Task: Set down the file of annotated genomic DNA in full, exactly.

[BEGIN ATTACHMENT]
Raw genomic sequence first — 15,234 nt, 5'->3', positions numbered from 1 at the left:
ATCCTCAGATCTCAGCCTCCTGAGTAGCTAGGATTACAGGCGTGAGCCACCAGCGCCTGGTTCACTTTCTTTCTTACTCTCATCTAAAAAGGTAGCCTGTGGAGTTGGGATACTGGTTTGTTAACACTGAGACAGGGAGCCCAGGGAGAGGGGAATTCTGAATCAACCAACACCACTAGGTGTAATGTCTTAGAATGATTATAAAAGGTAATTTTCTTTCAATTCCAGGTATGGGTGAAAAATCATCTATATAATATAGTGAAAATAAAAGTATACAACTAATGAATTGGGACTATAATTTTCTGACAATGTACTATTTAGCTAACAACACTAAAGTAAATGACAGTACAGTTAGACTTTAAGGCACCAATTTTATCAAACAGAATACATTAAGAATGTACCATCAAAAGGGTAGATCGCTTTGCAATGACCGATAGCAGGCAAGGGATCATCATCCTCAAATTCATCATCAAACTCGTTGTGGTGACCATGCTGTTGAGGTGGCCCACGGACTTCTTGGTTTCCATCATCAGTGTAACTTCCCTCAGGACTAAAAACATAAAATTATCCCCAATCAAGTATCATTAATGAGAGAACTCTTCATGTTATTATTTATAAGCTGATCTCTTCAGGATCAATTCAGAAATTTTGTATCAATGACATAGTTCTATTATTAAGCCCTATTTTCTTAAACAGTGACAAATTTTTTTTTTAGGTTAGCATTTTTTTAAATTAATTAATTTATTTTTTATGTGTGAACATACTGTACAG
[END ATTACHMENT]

Raw genomic sequence first — 15,234 nt, 5'->3', positions numbered from 1 at the left:
ATCCTCAGATCTCAGCCTCCTGAGTAGCTAGGATTACAGGCGTGAGCCACCAGCGCCTGGTTCACTTTCTTTCTTACTCTCATCTAAAAAGGTAGCCTGTGGAGTTGGGATACTGGTTTGTTAACACTGAGACAGGGAGCCCAGGGAGAGGGGAATTCTGAATCAACCAACACCACTAGGTGTAATGTCTTAGAATGATTATAAAAGGTAATTTTCTTTCAATTCCAGGTATGGGTGAAAAATCATCTATATAATATAGTGAAAATAAAAGTATACAACTAATGAATTGGGACTATAATTTTCTGACAATGTACTATTTAGCTAACAACACTAAAGTAAATGACAGTACAGTTAGACTTTAAGGCACCAATTTTATCAAACAGAATACATTAAGAATGTACCATCAAAAGGGTAGATCGCTTTGCAATGACCGATAGCAGGCAAGGGATCATCATCCTCAAATTCATCATCAAACTCGTTGTGGTGACCATGCTGTTGAGGTGGCCCACGGACTTCTTGGTTTCCATCATCAGTGTAACTTCCCTCAGGACTAAAAACATAAAATTATCCCCAATCAAGTATCATTAATGAGAGAACTCTTCATGTTATTATTTATAAGCTGATCTCTTCAGGATCAATTCAGAAATTTTGTATCAATGACATAGTTCTATTATTAAGCCCTATTTTCTTAAACAGTGACAAATTTTTTTTTTAGGTTAGCATTTTTTTAAATTAATTAATTTATTTTTTATGTGTGAACATACTGTACAG